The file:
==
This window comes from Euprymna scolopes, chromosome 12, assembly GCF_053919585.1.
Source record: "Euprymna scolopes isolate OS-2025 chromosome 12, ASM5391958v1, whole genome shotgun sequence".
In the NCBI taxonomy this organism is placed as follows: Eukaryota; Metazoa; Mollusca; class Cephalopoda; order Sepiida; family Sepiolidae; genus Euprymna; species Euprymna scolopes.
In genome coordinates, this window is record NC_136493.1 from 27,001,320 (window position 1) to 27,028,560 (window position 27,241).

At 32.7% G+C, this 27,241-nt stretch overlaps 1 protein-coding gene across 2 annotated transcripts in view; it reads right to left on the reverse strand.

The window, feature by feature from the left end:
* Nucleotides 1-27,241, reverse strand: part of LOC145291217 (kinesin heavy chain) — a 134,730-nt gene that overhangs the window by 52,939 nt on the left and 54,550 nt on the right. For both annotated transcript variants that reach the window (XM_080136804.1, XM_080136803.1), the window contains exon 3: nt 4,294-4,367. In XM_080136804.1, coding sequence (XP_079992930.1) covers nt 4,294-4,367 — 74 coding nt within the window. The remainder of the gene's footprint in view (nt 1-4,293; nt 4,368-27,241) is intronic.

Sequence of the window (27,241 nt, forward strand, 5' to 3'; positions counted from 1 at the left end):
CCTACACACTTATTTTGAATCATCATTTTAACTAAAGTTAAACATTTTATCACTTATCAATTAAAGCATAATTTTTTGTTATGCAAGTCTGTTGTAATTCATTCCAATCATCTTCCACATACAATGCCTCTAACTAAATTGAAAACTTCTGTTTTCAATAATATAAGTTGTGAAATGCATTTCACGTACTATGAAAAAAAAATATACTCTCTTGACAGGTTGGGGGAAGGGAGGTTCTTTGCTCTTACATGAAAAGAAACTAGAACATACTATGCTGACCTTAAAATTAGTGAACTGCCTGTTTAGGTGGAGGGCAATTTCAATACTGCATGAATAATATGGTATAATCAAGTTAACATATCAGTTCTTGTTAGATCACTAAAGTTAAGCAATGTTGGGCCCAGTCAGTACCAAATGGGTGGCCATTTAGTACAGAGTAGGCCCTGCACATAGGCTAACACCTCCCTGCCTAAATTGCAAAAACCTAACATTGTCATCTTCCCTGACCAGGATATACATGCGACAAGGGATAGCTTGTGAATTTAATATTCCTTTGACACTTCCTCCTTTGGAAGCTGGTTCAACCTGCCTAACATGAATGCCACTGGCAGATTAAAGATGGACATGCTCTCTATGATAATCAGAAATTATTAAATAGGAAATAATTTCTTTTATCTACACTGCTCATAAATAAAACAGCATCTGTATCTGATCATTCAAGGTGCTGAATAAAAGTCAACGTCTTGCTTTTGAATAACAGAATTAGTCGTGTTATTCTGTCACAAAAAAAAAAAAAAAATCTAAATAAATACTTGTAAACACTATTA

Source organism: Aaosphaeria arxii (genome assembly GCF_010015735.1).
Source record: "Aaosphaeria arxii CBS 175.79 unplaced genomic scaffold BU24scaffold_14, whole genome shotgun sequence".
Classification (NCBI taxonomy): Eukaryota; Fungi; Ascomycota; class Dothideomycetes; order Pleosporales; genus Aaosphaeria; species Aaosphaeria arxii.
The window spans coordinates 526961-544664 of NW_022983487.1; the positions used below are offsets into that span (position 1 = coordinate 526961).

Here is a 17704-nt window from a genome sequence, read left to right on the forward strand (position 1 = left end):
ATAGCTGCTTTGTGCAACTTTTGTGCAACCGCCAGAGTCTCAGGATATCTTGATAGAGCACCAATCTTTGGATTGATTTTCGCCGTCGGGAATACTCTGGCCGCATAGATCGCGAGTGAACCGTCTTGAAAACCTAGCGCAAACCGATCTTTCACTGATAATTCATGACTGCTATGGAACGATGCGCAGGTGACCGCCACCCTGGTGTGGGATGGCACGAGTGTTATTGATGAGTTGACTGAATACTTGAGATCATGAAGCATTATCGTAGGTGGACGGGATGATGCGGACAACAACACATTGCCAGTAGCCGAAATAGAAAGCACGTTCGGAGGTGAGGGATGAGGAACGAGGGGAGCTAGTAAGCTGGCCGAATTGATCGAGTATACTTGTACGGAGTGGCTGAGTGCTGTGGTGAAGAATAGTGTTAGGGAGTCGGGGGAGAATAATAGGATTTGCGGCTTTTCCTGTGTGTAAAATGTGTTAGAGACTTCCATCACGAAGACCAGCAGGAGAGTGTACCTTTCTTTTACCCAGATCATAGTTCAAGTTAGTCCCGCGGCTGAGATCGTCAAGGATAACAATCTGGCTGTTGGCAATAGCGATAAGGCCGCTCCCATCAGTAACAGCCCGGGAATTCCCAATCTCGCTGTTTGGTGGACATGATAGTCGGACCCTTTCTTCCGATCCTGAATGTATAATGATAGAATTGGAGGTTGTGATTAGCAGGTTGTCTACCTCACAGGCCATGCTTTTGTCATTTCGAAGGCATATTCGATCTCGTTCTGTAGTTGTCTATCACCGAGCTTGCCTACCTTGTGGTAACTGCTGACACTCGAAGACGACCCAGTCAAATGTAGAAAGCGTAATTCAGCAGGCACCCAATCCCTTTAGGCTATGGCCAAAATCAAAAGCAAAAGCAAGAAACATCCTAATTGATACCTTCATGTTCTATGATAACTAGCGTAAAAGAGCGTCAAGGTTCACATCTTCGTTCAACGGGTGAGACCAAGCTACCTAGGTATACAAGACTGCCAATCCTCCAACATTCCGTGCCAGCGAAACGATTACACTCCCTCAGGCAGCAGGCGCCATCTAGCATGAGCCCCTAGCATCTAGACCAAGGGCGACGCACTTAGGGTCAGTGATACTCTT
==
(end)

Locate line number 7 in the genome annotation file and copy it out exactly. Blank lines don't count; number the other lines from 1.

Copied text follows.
* Nucleotides 1-27,241, reverse strand: part of LOC145291217 (kinesin heavy chain) — a 134,730-nt gene that overhangs the window by 52,939 nt on the left and 54,550 nt on the right. For both annotated transcript variants that reach the window (XM_080136804.1, XM_080136803.1), the window contains exon 3: nt 4,294-4,367. In XM_080136804.1, coding sequence (XP_079992930.1) covers nt 4,294-4,367 — 74 coding nt within the window. The remainder of the gene's footprint in view (nt 1-4,293; nt 4,368-27,241) is intronic.